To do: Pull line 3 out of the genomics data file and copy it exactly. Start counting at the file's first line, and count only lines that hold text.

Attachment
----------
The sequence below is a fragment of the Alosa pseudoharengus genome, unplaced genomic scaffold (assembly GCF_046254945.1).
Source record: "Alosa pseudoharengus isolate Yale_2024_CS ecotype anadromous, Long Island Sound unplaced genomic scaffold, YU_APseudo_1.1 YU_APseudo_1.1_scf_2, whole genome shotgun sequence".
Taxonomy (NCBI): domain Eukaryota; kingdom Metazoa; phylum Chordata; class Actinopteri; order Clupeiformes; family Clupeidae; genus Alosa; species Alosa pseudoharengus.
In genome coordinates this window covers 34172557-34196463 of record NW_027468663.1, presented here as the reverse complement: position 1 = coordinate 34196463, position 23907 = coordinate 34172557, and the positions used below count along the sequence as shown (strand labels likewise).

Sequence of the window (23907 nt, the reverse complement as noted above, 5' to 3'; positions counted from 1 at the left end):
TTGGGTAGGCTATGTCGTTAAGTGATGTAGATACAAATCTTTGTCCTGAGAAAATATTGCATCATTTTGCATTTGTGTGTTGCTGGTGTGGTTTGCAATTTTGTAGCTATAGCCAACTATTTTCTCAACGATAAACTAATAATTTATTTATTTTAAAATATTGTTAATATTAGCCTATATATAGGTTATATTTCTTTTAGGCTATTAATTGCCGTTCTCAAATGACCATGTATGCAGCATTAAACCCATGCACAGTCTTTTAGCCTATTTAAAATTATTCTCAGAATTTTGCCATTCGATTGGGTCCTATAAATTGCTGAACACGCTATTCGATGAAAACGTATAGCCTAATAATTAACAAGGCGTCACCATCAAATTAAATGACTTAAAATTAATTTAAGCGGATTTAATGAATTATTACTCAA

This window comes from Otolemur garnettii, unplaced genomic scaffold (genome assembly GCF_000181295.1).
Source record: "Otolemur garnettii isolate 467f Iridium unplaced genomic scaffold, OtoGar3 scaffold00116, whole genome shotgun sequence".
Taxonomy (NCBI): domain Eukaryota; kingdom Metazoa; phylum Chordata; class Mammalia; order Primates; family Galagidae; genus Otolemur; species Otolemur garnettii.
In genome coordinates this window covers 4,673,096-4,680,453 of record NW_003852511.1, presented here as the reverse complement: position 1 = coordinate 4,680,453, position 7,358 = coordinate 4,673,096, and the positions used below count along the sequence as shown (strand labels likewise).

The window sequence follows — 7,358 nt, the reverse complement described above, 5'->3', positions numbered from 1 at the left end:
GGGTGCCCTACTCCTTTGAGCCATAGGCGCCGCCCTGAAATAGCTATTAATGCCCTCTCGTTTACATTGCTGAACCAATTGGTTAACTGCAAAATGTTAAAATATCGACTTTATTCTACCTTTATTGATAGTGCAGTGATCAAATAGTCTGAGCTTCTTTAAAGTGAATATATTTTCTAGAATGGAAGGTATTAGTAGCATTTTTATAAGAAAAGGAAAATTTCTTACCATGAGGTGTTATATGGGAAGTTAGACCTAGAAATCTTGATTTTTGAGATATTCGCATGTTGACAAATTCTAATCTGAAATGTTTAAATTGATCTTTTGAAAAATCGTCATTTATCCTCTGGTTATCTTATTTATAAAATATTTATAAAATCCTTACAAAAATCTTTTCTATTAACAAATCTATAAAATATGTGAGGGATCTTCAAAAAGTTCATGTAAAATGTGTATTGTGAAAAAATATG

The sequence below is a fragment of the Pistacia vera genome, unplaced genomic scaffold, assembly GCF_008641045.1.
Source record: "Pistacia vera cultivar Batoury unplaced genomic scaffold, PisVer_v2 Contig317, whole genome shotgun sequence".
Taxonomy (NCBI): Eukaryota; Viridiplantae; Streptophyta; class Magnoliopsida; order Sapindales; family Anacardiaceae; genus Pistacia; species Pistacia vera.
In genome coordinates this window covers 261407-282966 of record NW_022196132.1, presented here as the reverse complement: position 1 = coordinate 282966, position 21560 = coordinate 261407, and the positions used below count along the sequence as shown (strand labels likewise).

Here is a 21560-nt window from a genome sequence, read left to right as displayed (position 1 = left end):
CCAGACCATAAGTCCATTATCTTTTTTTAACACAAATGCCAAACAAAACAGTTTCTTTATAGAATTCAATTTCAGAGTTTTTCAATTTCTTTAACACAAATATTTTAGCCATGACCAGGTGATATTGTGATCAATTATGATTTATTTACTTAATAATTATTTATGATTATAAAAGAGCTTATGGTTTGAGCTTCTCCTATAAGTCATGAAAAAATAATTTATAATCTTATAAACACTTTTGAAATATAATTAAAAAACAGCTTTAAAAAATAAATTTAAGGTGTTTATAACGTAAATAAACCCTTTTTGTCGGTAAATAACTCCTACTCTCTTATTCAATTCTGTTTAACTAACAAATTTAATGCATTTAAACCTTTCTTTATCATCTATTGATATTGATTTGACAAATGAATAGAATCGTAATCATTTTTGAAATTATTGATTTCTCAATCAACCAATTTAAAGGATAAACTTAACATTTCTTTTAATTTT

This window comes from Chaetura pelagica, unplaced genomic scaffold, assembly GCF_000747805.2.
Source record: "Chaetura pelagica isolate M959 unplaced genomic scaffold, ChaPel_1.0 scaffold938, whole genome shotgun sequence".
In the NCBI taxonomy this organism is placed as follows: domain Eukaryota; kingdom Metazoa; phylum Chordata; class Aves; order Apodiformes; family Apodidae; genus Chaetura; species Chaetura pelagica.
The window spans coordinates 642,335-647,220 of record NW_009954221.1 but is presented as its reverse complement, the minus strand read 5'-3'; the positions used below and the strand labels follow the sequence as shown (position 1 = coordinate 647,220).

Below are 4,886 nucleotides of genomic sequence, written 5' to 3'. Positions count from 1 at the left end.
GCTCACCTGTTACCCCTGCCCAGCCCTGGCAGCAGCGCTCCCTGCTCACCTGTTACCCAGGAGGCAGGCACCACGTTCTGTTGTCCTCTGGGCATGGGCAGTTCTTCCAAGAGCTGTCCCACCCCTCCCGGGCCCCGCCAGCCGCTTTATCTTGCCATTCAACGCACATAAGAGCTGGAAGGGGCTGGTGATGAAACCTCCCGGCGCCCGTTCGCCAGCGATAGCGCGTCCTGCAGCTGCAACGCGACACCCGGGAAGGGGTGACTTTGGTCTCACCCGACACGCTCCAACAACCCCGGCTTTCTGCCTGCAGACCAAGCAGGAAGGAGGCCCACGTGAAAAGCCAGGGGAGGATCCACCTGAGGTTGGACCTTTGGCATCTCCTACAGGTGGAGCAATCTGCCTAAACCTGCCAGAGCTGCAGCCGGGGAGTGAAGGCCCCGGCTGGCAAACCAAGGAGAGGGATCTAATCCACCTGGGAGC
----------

Taxonomy (NCBI): domain Eukaryota; kingdom Metazoa; phylum Chordata; class Actinopteri; order Clupeiformes; family Clupeidae; genus Alosa; species Alosa pseudoharengus.